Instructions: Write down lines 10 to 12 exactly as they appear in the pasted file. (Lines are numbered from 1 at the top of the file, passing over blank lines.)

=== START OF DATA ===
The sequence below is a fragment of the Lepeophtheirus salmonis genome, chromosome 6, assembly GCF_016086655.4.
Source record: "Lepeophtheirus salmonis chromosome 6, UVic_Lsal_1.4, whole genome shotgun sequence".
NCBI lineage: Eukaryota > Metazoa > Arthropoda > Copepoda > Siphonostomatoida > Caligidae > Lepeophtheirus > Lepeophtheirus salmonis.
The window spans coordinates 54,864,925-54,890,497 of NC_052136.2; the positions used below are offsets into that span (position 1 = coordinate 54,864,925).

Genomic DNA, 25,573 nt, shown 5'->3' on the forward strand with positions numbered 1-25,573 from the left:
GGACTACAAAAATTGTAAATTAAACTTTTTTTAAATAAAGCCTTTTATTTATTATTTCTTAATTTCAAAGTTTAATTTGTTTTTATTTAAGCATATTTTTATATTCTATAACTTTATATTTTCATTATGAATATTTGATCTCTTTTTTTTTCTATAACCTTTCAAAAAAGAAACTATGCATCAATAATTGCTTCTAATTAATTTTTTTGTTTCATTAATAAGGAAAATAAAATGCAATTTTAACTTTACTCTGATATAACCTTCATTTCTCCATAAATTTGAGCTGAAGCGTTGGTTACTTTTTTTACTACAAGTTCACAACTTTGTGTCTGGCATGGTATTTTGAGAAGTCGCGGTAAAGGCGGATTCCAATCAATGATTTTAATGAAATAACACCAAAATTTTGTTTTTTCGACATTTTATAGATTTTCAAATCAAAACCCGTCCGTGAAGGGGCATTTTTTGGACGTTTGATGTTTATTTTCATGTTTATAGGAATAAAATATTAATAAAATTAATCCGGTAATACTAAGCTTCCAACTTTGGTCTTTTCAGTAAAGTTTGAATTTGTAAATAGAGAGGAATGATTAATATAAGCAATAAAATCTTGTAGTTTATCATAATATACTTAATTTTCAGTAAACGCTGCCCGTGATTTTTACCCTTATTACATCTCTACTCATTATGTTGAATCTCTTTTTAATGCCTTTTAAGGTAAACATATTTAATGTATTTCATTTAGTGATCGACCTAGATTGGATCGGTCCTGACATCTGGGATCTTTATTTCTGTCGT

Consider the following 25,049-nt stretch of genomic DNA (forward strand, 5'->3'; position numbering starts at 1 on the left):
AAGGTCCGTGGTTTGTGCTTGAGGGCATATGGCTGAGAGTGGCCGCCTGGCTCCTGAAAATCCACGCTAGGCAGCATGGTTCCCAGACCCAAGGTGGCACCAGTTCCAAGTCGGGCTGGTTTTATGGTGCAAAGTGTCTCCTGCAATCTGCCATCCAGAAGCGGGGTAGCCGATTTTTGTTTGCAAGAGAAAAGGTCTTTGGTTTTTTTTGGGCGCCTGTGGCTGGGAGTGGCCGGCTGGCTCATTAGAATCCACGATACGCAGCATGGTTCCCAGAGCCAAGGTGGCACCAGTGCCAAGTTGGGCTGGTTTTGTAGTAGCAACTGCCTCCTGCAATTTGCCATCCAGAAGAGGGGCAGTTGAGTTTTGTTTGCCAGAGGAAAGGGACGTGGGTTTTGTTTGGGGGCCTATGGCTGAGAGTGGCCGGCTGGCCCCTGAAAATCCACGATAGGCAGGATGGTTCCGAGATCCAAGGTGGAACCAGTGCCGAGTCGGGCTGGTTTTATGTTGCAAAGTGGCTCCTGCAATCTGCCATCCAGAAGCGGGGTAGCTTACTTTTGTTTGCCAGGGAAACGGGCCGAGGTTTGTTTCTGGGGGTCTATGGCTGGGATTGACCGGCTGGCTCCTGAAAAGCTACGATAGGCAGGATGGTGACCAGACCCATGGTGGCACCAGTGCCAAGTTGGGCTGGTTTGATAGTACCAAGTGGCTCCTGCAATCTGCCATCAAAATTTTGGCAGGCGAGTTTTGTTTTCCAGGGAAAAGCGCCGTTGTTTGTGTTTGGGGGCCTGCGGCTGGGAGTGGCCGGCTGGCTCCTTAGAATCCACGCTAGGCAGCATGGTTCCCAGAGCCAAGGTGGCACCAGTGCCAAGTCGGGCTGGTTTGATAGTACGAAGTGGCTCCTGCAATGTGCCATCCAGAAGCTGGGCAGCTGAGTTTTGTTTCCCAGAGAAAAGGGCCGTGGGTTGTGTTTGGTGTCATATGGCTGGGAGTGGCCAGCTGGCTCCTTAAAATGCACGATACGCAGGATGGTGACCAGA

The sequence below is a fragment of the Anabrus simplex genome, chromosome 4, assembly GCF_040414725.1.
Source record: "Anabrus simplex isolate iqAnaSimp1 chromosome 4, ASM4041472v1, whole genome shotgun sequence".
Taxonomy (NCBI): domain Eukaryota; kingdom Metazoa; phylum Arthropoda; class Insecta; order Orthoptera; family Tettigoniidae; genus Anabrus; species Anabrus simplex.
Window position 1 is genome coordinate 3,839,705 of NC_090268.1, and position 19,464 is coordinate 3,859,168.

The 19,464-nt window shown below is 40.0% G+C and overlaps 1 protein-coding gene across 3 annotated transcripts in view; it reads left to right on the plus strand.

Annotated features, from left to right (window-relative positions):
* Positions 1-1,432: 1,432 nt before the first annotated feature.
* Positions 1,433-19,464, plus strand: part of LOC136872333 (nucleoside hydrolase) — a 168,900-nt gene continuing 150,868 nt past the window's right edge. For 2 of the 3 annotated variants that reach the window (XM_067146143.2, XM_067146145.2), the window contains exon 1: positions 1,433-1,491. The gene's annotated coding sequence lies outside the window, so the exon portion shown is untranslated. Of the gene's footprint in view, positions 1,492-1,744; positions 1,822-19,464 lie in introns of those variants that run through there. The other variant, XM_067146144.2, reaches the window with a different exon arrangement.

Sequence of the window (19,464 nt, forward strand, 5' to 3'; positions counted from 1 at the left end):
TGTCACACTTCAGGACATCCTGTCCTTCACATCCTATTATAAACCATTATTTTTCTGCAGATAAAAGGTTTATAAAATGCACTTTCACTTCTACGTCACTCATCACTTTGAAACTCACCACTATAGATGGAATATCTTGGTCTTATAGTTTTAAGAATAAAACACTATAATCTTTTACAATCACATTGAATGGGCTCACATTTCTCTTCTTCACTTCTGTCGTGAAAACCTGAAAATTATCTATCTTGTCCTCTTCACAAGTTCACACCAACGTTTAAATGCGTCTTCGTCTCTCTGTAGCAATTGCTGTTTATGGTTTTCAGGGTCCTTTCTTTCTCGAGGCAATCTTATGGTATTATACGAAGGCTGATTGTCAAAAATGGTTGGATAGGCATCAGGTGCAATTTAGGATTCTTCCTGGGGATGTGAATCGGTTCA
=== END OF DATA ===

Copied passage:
Source record: "Anabrus simplex isolate iqAnaSimp1 chromosome 4, ASM4041472v1, whole genome shotgun sequence".
Taxonomy (NCBI): domain Eukaryota; kingdom Metazoa; phylum Arthropoda; class Insecta; order Orthoptera; family Tettigoniidae; genus Anabrus; species Anabrus simplex.
Window position 1 is genome coordinate 3,839,705 of NC_090268.1, and position 19,464 is coordinate 3,859,168.